Consensus statement released for treating melanoma patients with immunotherapy


  • Carrie Printz

The Society for Immunotherapy of Cancer (SITC) has published the first evidence-based consensus statement on tumor immunotherapy for treating patients with melanoma, providing patients and physicians evidence-based recommendations for the use of different immunotherapies, including interferon-a2, pegylated interferon, interleukin-2 (IL-2) and ipilimumab.[1]

Michael Atkins, MD, of the Georgetown-Lombardi Comprehensive Cancer Center in Washington, DC, and coauthor of the article, says that cancer immunotherapy is underused, and many patients who might benefit from it are not given the opportunity. The goal of these guidelines is to change that scenario and provide a comprehensive resource on how and when immunotherapy should be used for patients with melanoma.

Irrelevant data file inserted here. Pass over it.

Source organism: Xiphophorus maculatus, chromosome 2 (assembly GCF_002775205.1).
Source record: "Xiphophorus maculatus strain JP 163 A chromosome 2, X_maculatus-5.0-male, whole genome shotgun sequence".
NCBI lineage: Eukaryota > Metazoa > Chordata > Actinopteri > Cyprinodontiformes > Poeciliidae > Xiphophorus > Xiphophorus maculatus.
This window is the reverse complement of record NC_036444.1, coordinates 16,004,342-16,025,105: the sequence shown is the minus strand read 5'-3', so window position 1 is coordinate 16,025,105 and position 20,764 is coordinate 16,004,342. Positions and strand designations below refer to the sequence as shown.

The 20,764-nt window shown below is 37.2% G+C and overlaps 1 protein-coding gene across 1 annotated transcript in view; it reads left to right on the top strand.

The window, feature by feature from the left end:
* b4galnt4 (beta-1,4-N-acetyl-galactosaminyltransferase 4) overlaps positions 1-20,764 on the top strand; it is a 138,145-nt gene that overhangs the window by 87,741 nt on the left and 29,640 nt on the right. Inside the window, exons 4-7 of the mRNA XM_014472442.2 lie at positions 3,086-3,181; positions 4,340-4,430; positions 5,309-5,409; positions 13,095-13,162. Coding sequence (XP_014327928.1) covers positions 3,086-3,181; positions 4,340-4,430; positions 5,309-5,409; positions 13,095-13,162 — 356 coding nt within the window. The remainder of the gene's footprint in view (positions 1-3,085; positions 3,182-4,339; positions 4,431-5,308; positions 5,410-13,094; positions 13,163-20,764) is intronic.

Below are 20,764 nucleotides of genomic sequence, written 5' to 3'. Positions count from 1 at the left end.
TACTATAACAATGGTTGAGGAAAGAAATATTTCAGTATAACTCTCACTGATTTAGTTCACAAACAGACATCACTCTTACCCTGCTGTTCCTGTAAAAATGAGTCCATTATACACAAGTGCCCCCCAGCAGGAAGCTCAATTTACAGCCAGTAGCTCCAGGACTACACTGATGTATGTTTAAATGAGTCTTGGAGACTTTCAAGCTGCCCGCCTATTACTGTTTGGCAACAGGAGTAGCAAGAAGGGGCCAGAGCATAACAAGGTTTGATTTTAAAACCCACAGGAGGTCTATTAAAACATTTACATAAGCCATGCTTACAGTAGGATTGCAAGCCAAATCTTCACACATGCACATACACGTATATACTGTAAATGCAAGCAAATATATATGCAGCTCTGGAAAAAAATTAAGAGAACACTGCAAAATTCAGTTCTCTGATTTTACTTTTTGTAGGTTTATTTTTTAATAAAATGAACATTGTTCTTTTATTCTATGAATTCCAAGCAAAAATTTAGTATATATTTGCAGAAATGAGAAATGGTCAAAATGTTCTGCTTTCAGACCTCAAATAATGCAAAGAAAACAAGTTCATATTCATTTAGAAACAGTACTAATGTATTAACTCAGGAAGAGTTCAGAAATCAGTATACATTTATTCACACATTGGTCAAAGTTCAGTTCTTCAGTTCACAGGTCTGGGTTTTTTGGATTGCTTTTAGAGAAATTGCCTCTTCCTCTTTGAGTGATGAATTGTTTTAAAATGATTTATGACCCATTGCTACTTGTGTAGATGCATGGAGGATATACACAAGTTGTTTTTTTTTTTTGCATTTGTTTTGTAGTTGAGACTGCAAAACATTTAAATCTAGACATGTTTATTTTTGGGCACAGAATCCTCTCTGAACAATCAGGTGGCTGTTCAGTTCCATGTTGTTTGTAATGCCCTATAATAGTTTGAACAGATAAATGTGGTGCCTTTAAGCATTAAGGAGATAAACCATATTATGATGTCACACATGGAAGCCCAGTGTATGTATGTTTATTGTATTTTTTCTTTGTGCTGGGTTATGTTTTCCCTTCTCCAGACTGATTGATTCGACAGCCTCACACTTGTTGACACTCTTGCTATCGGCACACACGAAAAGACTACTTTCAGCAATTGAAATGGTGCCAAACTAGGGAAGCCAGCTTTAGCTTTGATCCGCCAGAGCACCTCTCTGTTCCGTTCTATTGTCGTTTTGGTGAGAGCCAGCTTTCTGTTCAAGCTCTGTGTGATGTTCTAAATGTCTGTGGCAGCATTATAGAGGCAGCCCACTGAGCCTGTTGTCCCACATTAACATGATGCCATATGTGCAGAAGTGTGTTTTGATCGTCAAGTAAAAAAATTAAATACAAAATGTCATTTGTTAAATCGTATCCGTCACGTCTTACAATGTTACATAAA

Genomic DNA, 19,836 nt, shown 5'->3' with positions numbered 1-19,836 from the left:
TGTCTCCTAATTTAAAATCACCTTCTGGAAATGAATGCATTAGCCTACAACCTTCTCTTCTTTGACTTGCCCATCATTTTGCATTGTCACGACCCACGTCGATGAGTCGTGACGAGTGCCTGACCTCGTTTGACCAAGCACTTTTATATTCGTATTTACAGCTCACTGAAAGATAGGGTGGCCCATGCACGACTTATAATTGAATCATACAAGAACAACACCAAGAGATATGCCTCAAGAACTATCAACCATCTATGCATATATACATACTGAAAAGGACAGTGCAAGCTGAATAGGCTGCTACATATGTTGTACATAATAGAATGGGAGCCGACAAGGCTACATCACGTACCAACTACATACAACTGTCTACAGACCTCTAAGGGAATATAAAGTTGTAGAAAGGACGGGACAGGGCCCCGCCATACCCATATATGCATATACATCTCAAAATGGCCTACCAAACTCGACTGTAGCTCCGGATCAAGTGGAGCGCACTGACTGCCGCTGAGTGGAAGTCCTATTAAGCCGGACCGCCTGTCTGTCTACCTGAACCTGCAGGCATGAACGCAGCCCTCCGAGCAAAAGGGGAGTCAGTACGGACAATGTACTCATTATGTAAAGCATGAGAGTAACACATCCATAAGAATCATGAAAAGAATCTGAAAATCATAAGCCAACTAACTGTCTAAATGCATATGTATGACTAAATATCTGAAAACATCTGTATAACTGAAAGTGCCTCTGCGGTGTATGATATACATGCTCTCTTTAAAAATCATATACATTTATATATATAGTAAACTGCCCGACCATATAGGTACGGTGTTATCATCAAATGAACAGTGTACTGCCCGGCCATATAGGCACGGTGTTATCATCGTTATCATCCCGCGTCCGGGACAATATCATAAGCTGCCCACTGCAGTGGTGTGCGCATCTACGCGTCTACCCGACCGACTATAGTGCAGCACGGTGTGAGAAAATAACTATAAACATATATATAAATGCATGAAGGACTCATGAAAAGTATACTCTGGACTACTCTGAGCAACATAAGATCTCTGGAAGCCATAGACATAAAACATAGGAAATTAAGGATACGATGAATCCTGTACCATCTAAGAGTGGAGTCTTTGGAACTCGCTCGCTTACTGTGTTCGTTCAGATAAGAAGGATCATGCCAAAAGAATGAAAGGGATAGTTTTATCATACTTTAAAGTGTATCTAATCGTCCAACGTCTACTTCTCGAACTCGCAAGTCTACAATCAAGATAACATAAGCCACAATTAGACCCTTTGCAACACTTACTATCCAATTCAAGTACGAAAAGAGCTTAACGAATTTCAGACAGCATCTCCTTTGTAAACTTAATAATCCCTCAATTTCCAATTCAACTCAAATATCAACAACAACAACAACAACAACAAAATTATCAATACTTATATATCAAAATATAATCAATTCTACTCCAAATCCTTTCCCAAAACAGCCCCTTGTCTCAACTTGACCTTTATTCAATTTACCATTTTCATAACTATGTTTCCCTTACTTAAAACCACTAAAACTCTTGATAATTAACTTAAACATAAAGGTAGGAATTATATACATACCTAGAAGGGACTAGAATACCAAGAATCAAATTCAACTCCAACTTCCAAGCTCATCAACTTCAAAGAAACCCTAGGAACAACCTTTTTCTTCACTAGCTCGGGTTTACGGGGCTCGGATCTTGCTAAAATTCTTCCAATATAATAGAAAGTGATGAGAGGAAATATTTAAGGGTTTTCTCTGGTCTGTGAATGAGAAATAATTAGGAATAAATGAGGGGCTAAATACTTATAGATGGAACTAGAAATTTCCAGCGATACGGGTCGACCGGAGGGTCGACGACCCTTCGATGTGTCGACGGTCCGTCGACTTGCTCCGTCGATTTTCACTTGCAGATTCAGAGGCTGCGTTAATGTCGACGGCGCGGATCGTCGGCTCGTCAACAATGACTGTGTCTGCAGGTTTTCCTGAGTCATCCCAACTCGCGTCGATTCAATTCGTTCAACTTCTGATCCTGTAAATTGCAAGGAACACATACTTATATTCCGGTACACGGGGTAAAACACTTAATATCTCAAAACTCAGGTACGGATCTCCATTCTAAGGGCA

Prior to the publication of this consensus statement and its evidence-based guidelines, both obstacles and discord among practicing oncologists made the use of immunotherapy in melanoma patients more difficult. According to corresponding author Howard Kaufman, MD, of Rush University Medical Center in Chicago, Illinois, the statement addresses knowledge gaps and develops guiding principles for the treatment's use. The authors made recommendations particularly in areas where data were weak or missing.

The consensus statement was completed by the SITC Immunotherapy Guideline Task Force, which was established in 2010 and included more than 30 experts in the melanoma field. As cancer immunotherapy continues to rapidly evolve, the task force will update its statement when new findings and results from clinical trials or the approval of drugs from the US Food and Drug Administration are released.

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